Magazine Street

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Magazine Street is a major thoroughfare in New Orleans, Louisiana. Like Tchoupitoulas Street, St. Charles Avenue, and Claiborne Avenue, it reflects the curving course of the Mississippi River. The street took its name from an ammunition magazine located on the street in colonial times. The street may have also been named after the Spanish word magazin or almazon which means "warehouse." The story goes that in 1877, General James Wilkinson from Kentucky made a controversial trip to New Orleans to trade American products with the Spanish. Wilkinson managed to persuade Spanish Governor Esteban Miro to allow Kentucky to monopolize trade of the Mississippi River. Wilkinson became an official agent and a warehouse, or magazin was built for him.

Commercial section of Magazine Street
Magazine Street at Josephine
Magazine Street at Felicity

Description[edit]

The downriver end of Magazine Street is at Canal Street; on the other side of Canal Street in the French Quarter the street becomes Decatur Street. From Canal through the Central Business District and Lower Garden District, Magazine Street is one-way in the upriver direction; downriver traffic forks to join Camp Street, the next street away from the river. Above Felicity Street to the far Uptown end it has a lane of traffic going in both directions with parking on both sides. It is an RTA bus route.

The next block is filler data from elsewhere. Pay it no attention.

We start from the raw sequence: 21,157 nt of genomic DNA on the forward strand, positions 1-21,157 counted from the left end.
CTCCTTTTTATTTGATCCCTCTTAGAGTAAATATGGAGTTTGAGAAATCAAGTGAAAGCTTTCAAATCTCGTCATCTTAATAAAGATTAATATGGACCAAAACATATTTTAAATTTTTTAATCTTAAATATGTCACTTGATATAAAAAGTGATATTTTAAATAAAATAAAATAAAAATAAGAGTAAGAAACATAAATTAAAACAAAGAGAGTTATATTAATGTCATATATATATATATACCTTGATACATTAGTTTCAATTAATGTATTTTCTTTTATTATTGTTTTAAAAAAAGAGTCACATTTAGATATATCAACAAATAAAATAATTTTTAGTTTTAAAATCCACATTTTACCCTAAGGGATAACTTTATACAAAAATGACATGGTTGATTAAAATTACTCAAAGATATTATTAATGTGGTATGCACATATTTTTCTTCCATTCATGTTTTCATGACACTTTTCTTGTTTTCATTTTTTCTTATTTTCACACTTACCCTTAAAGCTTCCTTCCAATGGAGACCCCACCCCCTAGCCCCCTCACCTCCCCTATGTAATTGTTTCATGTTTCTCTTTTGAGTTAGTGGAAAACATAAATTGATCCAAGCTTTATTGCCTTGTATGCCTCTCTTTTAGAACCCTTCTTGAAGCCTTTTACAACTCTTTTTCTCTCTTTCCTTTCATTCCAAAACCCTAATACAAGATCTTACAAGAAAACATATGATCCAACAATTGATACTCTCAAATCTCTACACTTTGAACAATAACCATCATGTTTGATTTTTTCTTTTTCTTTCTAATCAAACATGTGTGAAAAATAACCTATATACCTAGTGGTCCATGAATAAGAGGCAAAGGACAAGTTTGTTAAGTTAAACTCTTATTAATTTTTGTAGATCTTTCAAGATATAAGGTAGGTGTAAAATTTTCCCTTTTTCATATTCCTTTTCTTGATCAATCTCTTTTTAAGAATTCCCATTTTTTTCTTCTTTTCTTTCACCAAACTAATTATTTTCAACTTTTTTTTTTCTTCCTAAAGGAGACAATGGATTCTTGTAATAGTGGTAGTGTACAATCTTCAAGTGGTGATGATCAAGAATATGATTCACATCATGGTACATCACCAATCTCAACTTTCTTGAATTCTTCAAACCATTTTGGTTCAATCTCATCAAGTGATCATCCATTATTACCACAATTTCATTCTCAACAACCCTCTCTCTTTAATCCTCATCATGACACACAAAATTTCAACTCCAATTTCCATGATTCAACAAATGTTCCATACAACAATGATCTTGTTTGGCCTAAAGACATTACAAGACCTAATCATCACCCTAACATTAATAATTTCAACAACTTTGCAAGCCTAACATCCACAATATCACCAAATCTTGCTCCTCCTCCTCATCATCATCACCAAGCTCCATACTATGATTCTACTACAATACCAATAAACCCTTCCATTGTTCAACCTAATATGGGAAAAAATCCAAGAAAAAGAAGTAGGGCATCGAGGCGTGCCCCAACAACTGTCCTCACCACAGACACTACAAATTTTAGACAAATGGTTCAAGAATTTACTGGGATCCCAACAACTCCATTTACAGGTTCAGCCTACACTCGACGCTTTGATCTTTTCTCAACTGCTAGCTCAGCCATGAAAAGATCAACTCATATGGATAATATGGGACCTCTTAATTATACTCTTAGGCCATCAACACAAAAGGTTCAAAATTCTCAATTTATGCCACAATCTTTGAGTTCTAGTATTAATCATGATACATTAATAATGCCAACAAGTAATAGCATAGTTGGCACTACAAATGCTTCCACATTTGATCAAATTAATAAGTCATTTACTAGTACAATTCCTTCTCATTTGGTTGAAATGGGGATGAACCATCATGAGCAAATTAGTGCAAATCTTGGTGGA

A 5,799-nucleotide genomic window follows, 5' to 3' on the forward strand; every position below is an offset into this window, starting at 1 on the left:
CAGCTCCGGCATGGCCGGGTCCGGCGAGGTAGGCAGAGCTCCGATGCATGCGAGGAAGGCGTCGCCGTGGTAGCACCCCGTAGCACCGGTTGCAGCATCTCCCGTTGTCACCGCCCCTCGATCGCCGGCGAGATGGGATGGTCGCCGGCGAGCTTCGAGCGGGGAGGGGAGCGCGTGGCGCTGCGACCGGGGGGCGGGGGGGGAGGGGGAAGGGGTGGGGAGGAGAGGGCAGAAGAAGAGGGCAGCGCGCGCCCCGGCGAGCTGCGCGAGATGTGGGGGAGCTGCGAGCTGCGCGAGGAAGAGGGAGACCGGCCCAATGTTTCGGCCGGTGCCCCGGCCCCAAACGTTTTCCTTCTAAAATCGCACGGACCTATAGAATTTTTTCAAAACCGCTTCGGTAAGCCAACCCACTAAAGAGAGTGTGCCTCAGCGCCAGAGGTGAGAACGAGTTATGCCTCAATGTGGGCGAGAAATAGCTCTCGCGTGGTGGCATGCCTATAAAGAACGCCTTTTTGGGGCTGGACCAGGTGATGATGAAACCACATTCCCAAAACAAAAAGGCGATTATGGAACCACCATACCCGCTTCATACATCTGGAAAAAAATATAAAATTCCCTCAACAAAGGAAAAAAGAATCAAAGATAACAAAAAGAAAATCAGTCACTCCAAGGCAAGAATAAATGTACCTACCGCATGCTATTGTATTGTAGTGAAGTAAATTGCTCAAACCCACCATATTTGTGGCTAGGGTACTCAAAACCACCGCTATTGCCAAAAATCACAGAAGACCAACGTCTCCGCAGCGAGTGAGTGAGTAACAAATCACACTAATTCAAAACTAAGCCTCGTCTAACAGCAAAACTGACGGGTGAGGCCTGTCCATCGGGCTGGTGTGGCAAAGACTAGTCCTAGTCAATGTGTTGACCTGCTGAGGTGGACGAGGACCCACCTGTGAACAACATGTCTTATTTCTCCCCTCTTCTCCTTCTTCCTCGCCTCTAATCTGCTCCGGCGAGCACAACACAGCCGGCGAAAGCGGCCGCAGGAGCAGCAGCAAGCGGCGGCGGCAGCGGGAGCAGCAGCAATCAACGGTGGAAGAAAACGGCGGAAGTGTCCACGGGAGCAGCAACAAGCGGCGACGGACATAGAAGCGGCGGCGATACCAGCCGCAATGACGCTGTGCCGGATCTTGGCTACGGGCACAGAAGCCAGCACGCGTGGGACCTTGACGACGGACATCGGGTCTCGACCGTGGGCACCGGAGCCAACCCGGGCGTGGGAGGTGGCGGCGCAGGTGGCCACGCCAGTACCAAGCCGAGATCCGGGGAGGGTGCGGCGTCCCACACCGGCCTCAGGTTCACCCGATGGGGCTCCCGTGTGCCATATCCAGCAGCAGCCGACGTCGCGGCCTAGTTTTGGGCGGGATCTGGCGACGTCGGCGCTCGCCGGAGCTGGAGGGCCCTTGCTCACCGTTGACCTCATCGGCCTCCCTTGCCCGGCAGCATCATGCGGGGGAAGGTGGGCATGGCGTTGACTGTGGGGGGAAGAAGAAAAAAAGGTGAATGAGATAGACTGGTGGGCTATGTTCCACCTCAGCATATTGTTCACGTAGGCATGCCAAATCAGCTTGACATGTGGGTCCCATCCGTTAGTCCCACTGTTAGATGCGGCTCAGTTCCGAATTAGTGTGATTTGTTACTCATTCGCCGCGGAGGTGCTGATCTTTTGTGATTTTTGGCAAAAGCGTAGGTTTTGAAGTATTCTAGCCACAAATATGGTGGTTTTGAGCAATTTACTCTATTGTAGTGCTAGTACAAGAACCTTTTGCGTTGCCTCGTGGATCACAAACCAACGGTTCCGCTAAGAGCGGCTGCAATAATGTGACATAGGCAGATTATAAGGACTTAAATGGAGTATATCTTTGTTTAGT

The street follows the length of the crescent through Uptown. After several miles of residential and commercial neighborhoods, it cuts through Audubon Park, with Audubon Zoo on the river side of the street. The far upper end of the street is at Leake Avenue, a part of River Road, where it turns away from the river in the Carrollton riverbend.

Most of the street is a mix of residential and commercial buildings, generally older houses from the later nineteenth century and similarly aged commercial stretches consisting of antique shops, clothing boutiques, restaurants, and bars. Magazine Street is well-known for being a popular shopping district for interested tourists. The street itself however runs a length of six miles, so it is generally recommended by travel connoisseurs to hail a cab when shopping in the area. Magazine Street shopping offers a unique selection of products many of which are handcrafted and one of a kind pieces.

See also[edit]

References[edit]

  • Campanella, Richard. Time and Place in New Orleans: Past Geographies in the Present Day. Gretna, Louisiana: Pelican Publishing Company, 2002. ISBN 1-56554-991-0

External links[edit]